Criss-crossed Conveyors at Ford Rouge Plant, 1927

Summary

In 1927 Ford Motor Company commissioned Charles Sheeler to do a series of documentary photographs of their River Rouge industrial complex near Dearborn, Michigan. The conveyors move coal and coke to the pulverizing building and screening stations. Coke made from coal is used in the steelmaking process of the Blast Furnaces. This vigorous photograph shows Sheeler's ability to form a compelling image from a complicated scene.

In 1927 Ford Motor Company commissioned Charles Sheeler to do a series of documentary photographs of their River Rouge industrial complex near Dearborn, Michigan. The conveyors move coal and coke to the pulverizing building and screening stations. Coke made from coal is used in the steelmaking process of the Blast Furnaces. This vigorous photograph shows Sheeler's ability to form a compelling image from a complicated scene.

Charles Sheeler is recognized as one of the founders of American modernism and one of the master photographers of the 20th century. Equally gifted as a photographer and painter, Sheeler used photographs, drawings and paintings to refine common motifs.

In 1927 Vaughn Flannery, art director of the advertising agency N.W. Ayer & Son suggested to his Ford Motor Company clients that they commission a series of documentary photographs of Ford Motor Company's River Rouge industrial complex near Dearborn, Michigan, at this time "the largest industrial complex in the world." Flannery first offered the job to Edward Steichen, who turned it down because of his contract with the advertising agency J. Walter Thompson. Steichen, who called the Rouge contract "the finest photographic commission anybody ever got," suggested Charles Sheeler, already well known for his still life paintings and photographs.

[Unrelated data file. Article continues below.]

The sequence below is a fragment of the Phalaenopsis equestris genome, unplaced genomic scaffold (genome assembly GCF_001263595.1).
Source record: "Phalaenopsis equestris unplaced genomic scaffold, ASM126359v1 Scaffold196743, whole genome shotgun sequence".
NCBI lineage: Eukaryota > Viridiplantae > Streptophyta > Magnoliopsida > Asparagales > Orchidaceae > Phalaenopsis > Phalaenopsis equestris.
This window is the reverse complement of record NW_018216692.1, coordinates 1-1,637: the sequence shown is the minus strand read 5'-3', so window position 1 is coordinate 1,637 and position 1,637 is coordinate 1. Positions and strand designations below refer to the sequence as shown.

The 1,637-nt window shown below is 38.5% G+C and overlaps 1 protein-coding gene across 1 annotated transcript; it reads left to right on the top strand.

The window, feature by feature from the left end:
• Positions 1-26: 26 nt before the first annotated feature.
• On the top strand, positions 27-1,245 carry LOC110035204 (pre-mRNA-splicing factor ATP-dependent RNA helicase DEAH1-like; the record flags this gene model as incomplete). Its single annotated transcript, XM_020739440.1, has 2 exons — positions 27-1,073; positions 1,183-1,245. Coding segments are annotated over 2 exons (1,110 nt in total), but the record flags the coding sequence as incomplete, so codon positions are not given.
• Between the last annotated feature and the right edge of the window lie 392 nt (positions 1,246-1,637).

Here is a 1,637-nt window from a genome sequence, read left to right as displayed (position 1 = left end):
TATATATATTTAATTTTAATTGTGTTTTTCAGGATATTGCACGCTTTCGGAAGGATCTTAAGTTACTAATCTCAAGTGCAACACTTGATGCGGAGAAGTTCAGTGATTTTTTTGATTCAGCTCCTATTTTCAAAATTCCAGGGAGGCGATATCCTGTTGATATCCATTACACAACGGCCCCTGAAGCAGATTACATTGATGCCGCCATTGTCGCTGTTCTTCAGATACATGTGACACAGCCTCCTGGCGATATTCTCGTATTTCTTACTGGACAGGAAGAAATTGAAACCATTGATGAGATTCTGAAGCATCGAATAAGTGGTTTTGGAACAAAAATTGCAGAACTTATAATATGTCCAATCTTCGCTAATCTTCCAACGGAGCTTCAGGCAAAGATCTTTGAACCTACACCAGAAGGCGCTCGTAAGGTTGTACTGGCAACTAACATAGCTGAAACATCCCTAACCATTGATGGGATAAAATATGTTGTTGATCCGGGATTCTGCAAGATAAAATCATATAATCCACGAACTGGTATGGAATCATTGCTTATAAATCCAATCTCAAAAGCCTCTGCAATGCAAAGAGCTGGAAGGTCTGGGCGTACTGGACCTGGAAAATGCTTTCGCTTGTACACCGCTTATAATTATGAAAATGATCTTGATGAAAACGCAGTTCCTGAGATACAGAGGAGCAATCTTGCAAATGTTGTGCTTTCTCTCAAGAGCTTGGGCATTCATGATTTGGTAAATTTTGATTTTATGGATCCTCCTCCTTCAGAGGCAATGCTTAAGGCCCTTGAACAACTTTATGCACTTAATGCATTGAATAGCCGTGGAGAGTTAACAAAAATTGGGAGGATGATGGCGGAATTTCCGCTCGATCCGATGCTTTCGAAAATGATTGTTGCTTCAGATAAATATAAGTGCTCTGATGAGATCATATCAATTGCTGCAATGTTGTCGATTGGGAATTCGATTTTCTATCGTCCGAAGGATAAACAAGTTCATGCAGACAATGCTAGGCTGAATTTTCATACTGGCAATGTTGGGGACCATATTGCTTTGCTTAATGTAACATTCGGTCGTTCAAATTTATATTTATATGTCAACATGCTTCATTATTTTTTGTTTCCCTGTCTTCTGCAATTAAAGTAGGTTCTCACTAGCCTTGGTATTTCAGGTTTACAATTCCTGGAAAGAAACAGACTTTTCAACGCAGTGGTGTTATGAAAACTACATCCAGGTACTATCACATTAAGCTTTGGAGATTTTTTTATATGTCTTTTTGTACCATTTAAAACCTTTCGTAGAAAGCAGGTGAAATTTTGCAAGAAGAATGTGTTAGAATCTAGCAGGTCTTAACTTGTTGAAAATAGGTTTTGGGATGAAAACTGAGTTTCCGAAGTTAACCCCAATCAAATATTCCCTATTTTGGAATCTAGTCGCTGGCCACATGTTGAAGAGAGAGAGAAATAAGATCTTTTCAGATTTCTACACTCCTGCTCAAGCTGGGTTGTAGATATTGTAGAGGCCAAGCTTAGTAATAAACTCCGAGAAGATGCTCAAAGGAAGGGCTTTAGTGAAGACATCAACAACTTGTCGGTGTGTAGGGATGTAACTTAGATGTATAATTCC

The artist's visit to River Rouge was an outstanding experience which introduced him to a subject he used throughout his career. American industry became the focus of his art for the next thirty years. Sheeler photographed the Rouge for about six weeks, from late October until the end of November, just before the unveiling of the new Ford Model A automobile on December 2, 1927.

Sheeler took more than thirty-two photographs. Of the prints he developed, one group went to Ford Motor Company. Of these, only twelve 8 x 10 inch copy negatives were made by the company in 1929 from the original photographs. The company used these images for the covers of their magazine, Ford News between 1929 and 1930. Today, these 1929 contact prints are part of the collections of The Henry Ford.

Detailed Description
Artifact

Photographic print

Subject Date

1927

Creators

Ford Motor Company. Engineering Photographic Department 

Sheeler, Charles, 1883-1965 

Place of Creation

United States, Michigan, Dearborn 

Creator Notes

Photographed by Charles Sheeler in 1927 for Ford Motor Company. Copy negative made by Ford's Engineering Photographic Department in 1929.

 On Exhibit

By Request in the Benson Ford Research Center

Object ID

84.1.1660.P.189.6577

Credit

From the Collections of The Henry Ford. Gift of Ford Motor Company.

Material

Paper (Fiber product)

Technique

Gelatin silver process

Color

Black-and-white (Colors)

Dimensions

Height: 10 in

Width: 8 in

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